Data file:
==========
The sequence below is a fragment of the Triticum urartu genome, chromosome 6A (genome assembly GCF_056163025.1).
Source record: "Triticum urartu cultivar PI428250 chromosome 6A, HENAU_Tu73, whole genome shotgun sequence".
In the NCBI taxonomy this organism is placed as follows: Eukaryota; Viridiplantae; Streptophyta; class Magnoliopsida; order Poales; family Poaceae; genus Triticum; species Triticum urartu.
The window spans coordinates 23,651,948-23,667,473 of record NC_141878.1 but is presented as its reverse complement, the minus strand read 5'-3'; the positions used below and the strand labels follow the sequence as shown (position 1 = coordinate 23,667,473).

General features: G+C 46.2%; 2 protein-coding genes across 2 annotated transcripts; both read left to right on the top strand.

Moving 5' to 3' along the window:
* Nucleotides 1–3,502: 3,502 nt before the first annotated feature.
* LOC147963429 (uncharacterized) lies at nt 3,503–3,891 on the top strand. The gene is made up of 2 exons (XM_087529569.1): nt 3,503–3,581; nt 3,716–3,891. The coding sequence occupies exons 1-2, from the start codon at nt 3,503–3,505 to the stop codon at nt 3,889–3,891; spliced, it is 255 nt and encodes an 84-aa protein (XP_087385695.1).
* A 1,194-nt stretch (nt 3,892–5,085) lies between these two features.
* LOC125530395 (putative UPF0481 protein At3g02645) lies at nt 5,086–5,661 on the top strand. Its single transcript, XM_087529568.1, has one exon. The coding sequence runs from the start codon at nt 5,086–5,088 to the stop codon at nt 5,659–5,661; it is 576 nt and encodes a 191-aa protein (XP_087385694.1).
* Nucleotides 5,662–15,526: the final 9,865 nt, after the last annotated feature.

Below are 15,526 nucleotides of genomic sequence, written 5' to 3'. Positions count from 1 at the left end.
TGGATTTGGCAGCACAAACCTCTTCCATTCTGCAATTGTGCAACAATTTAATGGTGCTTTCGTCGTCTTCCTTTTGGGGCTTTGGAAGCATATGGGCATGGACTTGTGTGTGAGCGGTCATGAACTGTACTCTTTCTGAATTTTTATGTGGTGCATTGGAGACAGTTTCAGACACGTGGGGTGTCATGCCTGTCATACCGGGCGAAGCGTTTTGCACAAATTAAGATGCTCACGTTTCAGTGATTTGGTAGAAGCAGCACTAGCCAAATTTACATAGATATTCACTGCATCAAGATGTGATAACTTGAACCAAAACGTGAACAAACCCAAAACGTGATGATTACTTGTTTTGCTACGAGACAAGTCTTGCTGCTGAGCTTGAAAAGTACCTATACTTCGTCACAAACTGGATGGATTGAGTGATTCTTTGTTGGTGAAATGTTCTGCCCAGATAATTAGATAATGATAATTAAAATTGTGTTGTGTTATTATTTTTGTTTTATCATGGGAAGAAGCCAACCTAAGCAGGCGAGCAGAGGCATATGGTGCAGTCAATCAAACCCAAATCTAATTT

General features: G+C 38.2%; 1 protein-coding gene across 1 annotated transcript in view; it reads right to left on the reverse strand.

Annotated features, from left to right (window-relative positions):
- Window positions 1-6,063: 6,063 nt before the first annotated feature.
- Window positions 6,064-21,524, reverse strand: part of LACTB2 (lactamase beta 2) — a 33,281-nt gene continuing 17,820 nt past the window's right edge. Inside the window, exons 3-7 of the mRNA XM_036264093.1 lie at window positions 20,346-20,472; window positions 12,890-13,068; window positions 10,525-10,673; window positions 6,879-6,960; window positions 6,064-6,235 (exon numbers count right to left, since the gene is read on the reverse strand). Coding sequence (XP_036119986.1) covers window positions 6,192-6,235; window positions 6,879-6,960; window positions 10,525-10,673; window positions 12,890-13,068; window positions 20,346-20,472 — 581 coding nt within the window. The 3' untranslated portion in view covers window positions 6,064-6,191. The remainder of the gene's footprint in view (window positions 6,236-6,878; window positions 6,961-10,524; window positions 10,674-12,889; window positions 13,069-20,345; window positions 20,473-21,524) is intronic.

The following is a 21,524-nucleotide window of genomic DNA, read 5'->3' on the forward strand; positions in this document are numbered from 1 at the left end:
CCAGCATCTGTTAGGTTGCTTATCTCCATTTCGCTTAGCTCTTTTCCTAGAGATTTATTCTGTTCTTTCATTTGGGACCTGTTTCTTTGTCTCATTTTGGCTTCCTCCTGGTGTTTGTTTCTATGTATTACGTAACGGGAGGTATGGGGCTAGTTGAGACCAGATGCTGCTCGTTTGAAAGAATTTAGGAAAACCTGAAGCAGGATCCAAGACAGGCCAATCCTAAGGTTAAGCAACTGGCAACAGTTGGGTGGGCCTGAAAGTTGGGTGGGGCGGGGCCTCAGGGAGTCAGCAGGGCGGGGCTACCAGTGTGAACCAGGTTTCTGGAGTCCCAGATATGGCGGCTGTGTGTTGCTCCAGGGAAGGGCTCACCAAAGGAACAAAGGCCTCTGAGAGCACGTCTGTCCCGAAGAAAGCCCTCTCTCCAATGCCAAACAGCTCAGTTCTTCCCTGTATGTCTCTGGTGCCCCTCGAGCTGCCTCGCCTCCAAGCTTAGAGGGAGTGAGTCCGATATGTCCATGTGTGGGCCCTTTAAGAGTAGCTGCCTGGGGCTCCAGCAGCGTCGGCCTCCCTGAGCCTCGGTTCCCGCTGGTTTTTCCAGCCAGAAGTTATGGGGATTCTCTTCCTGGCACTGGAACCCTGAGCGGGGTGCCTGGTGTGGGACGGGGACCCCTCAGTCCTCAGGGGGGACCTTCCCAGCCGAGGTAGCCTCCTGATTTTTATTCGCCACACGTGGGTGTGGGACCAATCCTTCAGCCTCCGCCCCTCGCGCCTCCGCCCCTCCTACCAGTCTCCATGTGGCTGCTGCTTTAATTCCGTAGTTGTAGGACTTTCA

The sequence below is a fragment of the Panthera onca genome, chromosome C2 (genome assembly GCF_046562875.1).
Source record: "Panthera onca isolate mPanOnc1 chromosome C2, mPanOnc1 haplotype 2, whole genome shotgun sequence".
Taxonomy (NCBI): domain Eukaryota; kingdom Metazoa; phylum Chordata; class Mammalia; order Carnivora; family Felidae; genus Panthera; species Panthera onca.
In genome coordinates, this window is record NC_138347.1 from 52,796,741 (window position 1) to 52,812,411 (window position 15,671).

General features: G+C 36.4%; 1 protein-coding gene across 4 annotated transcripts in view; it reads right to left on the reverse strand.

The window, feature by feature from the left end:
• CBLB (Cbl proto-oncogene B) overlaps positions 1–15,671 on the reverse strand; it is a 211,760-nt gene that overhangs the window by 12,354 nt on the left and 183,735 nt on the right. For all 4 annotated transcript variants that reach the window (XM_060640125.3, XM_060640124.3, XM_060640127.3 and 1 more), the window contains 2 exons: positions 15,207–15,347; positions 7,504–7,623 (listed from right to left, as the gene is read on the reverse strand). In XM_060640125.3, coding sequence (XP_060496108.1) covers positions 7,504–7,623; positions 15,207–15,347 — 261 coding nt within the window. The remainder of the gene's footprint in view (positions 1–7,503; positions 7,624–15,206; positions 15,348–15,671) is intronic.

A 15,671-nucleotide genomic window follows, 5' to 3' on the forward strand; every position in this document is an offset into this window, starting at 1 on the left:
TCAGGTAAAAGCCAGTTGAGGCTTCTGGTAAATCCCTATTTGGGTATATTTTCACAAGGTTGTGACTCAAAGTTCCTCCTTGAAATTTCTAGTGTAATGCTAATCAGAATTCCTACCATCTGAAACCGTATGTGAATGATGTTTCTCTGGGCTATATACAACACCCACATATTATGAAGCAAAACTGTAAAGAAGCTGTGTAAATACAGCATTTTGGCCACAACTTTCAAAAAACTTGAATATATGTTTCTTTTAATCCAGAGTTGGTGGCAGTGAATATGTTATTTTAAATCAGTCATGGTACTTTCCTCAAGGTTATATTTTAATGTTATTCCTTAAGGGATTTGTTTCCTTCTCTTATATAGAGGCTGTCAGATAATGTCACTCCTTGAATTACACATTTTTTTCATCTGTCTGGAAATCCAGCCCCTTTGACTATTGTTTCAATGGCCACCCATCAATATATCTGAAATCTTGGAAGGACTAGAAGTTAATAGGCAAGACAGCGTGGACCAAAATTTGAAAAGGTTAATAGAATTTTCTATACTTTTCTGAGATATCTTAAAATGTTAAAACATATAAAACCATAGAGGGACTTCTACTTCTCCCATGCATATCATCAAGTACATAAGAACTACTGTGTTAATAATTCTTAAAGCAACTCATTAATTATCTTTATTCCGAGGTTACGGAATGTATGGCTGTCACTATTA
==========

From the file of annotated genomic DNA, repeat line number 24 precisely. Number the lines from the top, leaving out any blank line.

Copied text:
General features: G+C 36.4%; 1 protein-coding gene across 4 annotated transcripts in view; it reads right to left on the reverse strand.